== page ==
I’ve always loved the sea. When I was young, anytime the weather forecast gave the hint of a storm, my mum and dad, me and my sister, would pull on our cagoules and head for the beach. Our favourite place was Porthcawl in south Wales. The waves would crash up and soak us. It was dramatic, and thrilling, and probably very dangerous. It made you feel alive, and wild, and free.
Now, many years later, I am lucky enough to live very close to the sea in Pembrokeshire. It’s usually a more friendly beast than the tempestuous monster I remember of my youth. Sliding in gracefully, shimmering blue to the horizon, sparkling and dazzling, sometimes sullen and grey but beautifully mercurial all the same. On its angrier days, it spits up all sorts of flotsam and jetsam, leaving it strewn amongst spume on the sands.
I scour the scuffed landscape with my dog Watson Jones, ever the eager scout when there is a sniff of adventure in the offing. Plastic and fishhooks, rope and lost gloves, pieces of pottery and sea glass -which we now call tide singer tears – are all scooped up and recycled in some way. Occasionally a baby seal is stranded, and we wait for the rescue wardens to come and save it. Sometimes there are other strange creatures, brittle starfish, sea slugs, jellyfish the size of dustbin lids, knobbly old spider crabs impressive in their ugliness. It makes me wonder what other things might be hidden in those everchanging depths. What else might be washed up and stranded by a storm?
The tide singers live beneath a cemetery island off the coast of a small Welsh town called Carregton Crow. They are a shy folk, rarely seen by humans. Because they are mysterious, the mainlanders gossip about them. Rumours are rife and fear spreads with ignorance. Morwenna, a girl who lives in the town, and travels regularly by boat to caretake the island, doesn’t believe they exist because she has never seen them.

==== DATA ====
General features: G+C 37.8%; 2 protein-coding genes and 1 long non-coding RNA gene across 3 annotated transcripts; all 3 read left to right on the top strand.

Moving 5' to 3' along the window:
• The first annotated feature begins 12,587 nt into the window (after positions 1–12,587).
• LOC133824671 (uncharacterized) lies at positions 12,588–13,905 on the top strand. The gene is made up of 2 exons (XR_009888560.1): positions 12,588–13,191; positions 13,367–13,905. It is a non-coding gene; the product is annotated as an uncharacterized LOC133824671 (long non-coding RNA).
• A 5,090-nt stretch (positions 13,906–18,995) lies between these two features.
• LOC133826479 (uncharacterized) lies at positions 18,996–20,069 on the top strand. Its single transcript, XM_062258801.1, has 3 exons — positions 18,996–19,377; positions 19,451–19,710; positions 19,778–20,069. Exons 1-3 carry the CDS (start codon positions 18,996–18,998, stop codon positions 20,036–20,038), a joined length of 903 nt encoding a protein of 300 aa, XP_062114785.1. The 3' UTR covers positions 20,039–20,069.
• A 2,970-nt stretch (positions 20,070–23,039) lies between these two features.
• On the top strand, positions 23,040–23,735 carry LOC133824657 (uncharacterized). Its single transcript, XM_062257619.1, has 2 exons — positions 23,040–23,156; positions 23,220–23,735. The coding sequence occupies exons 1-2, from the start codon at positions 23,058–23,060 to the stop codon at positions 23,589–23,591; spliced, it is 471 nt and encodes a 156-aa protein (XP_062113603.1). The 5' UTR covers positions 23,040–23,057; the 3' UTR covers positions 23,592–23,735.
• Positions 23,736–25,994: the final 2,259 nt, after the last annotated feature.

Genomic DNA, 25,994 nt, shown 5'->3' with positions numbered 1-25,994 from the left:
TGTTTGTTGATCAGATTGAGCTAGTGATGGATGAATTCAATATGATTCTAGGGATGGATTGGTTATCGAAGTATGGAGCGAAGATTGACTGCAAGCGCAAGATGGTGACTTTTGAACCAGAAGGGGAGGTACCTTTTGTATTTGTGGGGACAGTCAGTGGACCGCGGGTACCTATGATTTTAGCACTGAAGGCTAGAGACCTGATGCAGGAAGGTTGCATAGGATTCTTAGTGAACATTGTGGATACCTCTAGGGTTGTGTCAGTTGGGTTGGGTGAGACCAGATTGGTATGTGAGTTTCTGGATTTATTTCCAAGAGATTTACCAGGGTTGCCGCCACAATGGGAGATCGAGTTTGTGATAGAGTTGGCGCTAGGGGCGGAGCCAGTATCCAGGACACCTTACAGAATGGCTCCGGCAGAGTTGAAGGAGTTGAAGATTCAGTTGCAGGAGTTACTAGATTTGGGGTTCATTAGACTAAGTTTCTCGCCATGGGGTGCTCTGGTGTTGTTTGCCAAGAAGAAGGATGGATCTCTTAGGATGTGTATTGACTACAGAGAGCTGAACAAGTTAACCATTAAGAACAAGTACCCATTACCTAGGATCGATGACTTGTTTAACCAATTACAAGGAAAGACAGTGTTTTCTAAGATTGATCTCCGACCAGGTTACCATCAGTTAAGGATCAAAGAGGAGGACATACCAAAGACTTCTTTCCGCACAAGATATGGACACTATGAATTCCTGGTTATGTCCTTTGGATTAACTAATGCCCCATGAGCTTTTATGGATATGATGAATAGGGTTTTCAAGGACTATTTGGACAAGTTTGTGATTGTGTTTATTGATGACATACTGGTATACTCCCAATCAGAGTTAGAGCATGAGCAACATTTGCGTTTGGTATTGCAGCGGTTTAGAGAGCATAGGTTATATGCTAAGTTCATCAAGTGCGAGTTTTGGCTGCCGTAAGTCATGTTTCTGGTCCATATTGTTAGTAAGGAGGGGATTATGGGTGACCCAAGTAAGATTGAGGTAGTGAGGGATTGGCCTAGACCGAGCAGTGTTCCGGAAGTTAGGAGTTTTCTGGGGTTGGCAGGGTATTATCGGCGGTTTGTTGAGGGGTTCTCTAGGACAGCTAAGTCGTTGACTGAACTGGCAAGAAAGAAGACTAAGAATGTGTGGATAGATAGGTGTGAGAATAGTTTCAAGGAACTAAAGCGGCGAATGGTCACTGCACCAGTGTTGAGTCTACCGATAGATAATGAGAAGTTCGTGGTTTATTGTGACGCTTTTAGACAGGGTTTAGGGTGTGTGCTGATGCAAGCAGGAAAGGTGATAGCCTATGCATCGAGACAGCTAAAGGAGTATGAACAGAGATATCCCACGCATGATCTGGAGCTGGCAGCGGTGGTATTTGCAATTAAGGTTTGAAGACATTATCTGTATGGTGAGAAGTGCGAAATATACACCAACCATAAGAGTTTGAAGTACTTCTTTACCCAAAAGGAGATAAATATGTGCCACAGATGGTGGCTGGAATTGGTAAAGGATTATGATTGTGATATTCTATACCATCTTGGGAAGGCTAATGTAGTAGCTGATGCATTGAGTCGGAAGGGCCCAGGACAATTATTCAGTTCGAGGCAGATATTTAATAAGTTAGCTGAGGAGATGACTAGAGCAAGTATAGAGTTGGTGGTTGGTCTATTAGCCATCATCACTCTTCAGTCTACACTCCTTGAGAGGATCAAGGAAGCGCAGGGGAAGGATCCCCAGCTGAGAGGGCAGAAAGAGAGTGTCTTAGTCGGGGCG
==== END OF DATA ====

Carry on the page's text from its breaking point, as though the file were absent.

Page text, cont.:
One night, during a fearsome storm, a strange girl is washed ashore challenging everything Morwenna has ever believed. Why is the girl’s hair always wet no matter how much Morwenna tries to dry it? Why does she eat a raw fish whole, leaving only its skeleton behind? What of her silvery singing and the way it calms a squall? And what happens when the fearful townsfolk discover that a tide singer has been captured?
Wales is a land of poetry and song, myth and legend. An ancient language, still very much alive, reverberates vibrantly from the hills and valleys. Dragons soar through the skies if you glance up at the right time. A drowned city sounds it bells on foggy nights and mythical sea-morgens call to passing sailors with their enchanting, if treacherous, spells.
Why then couldn’t there be an undiscovered people who live in the watery depths of Carmarthen Bay? Mythological beings who create chaos and fierce storms in their quest to be safe and free?
If you wander along the beach, as the day begins to lilac into twilight, listen closely. Above the roar of dragons and the gentle heave of the sea, you might just hear the enchanting song of the tide singer.
The Tide Singer by Eloise Williams is published by Barrington Stoke and is available now.